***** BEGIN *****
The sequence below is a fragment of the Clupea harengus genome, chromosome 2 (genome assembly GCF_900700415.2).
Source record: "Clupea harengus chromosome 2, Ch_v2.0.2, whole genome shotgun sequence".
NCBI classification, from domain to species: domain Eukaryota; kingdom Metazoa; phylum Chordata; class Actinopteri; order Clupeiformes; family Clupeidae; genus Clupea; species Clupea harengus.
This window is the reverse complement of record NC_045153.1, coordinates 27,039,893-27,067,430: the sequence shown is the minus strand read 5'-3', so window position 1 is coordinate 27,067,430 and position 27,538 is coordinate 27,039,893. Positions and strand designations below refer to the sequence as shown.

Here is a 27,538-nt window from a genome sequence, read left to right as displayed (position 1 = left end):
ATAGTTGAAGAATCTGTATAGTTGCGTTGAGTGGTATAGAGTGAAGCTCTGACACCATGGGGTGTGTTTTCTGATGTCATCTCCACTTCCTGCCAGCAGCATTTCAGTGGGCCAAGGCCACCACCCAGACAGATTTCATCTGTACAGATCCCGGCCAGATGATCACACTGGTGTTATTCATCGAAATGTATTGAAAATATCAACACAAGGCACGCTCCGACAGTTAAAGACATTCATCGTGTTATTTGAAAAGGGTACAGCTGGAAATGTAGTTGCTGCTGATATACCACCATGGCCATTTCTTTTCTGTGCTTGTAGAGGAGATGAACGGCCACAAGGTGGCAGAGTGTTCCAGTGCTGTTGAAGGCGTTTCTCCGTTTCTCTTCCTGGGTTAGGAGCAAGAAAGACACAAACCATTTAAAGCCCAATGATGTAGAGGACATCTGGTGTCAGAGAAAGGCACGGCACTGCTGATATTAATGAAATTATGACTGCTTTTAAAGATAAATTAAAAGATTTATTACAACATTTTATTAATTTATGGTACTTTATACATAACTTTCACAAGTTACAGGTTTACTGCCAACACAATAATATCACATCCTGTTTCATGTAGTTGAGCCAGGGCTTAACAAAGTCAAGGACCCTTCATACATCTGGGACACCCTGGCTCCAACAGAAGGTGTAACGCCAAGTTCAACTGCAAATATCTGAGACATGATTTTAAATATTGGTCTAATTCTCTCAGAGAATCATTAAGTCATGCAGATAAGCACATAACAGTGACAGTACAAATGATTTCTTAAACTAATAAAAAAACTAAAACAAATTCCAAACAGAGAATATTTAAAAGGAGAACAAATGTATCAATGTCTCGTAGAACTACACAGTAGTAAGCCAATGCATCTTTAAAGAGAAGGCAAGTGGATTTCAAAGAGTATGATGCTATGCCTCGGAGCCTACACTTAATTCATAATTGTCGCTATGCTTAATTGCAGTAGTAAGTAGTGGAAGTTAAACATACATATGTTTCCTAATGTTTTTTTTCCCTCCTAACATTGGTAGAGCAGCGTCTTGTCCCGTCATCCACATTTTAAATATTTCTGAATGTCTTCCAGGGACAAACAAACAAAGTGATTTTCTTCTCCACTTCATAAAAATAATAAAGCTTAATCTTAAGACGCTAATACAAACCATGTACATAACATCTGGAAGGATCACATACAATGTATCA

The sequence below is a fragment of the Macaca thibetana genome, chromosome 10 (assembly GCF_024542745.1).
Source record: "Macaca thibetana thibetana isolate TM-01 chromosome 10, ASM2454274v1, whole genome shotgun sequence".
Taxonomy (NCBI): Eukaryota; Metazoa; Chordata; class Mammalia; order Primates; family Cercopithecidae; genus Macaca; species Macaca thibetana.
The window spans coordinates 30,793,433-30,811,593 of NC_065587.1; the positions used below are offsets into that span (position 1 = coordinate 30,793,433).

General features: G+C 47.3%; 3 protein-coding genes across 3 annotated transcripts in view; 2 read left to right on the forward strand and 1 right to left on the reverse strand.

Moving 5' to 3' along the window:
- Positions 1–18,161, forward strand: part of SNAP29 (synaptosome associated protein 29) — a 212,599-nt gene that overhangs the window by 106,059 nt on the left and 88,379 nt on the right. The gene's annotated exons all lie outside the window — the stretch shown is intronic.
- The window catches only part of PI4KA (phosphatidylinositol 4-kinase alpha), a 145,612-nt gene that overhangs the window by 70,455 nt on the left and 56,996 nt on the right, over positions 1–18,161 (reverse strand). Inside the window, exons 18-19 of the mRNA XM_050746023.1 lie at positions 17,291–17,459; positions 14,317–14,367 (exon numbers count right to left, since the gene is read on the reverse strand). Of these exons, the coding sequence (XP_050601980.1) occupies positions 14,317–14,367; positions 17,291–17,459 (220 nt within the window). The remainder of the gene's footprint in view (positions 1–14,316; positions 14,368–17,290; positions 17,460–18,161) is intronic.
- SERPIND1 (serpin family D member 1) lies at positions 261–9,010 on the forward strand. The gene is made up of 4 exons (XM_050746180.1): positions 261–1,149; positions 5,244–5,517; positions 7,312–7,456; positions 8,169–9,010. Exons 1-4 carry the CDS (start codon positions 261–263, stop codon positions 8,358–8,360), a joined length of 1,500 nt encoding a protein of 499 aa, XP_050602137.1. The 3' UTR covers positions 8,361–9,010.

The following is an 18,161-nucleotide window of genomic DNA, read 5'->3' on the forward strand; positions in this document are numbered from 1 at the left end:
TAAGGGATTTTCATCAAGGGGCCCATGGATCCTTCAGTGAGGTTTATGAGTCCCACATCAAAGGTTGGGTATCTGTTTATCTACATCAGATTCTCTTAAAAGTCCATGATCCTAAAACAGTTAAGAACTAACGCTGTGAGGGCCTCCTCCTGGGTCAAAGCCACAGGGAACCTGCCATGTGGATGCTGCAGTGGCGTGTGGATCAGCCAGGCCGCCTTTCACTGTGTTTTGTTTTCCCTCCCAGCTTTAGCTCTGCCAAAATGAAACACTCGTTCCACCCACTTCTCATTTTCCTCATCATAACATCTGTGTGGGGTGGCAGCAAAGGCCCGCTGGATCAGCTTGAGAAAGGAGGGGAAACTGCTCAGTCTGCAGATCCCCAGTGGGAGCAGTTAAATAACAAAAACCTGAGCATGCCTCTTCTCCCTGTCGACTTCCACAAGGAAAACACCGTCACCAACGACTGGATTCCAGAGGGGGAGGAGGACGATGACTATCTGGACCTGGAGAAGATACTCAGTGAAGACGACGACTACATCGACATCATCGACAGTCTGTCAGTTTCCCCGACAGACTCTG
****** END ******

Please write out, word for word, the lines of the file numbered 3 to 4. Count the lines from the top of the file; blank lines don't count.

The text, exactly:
NCBI classification, from domain to species: domain Eukaryota; kingdom Metazoa; phylum Chordata; class Actinopteri; order Clupeiformes; family Clupeidae; genus Clupea; species Clupea harengus.
This window is the reverse complement of record NC_045153.1, coordinates 27,039,893-27,067,430: the sequence shown is the minus strand read 5'-3', so window position 1 is coordinate 27,067,430 and position 27,538 is coordinate 27,039,893. Positions and strand designations below refer to the sequence as shown.